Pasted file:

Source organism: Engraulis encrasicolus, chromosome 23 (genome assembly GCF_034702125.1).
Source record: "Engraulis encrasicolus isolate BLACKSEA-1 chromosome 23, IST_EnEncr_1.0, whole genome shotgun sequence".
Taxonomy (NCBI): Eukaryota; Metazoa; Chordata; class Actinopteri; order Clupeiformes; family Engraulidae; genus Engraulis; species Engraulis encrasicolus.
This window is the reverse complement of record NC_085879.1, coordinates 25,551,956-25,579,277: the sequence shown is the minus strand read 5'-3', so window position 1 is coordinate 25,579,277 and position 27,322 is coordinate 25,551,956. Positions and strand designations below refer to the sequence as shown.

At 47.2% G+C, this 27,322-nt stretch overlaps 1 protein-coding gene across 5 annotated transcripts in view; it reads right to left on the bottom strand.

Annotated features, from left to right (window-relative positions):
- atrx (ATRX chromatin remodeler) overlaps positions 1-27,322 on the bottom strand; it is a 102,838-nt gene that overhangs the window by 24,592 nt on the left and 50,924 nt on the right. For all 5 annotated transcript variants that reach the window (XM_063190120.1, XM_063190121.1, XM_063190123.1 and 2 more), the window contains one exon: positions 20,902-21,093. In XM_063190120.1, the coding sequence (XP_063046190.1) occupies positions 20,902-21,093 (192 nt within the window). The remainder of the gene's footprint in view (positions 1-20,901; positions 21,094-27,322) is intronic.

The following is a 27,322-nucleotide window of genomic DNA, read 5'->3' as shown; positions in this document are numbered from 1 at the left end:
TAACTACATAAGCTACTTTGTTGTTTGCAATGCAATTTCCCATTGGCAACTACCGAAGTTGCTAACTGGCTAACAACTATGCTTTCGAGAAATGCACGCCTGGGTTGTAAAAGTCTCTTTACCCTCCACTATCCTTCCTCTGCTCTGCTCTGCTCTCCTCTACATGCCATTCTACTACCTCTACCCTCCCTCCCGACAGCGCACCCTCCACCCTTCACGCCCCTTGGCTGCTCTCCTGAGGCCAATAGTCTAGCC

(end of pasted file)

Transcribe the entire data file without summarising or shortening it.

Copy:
Source organism: Engraulis encrasicolus, chromosome 23 (genome assembly GCF_034702125.1).
Source record: "Engraulis encrasicolus isolate BLACKSEA-1 chromosome 23, IST_EnEncr_1.0, whole genome shotgun sequence".
Taxonomy (NCBI): Eukaryota; Metazoa; Chordata; class Actinopteri; order Clupeiformes; family Engraulidae; genus Engraulis; species Engraulis encrasicolus.
This window is the reverse complement of record NC_085879.1, coordinates 25,551,956-25,579,277: the sequence shown is the minus strand read 5'-3', so window position 1 is coordinate 25,579,277 and position 27,322 is coordinate 25,551,956. Positions and strand designations below refer to the sequence as shown.

At 47.2% G+C, this 27,322-nt stretch overlaps 1 protein-coding gene across 5 annotated transcripts in view; it reads right to left on the bottom strand.

Annotated features, from left to right (window-relative positions):
- atrx (ATRX chromatin remodeler) overlaps positions 1-27,322 on the bottom strand; it is a 102,838-nt gene that overhangs the window by 24,592 nt on the left and 50,924 nt on the right. For all 5 annotated transcript variants that reach the window (XM_063190120.1, XM_063190121.1, XM_063190123.1 and 2 more), the window contains one exon: positions 20,902-21,093. In XM_063190120.1, the coding sequence (XP_063046190.1) occupies positions 20,902-21,093 (192 nt within the window). The remainder of the gene's footprint in view (positions 1-20,901; positions 21,094-27,322) is intronic.

The following is a 27,322-nucleotide window of genomic DNA, read 5'->3' as shown; positions in this document are numbered from 1 at the left end:
TAACTACATAAGCTACTTTGTTGTTTGCAATGCAATTTCCCATTGGCAACTACCGAAGTTGCTAACTGGCTAACAACTATGCTTTCGAGAAATGCACGCCTGGGTTGTAAAAGTCTCTTTACCCTCCACTATCCTTCCTCTGCTCTGCTCTGCTCTCCTCTACATGCCATTCTACTACCTCTACCCTCCCTCCCGACAGCGCACCCTCCACCCTTCACGCCCCTTGGCTGCTCTCCTGAGGCCAATAGTCTAGCC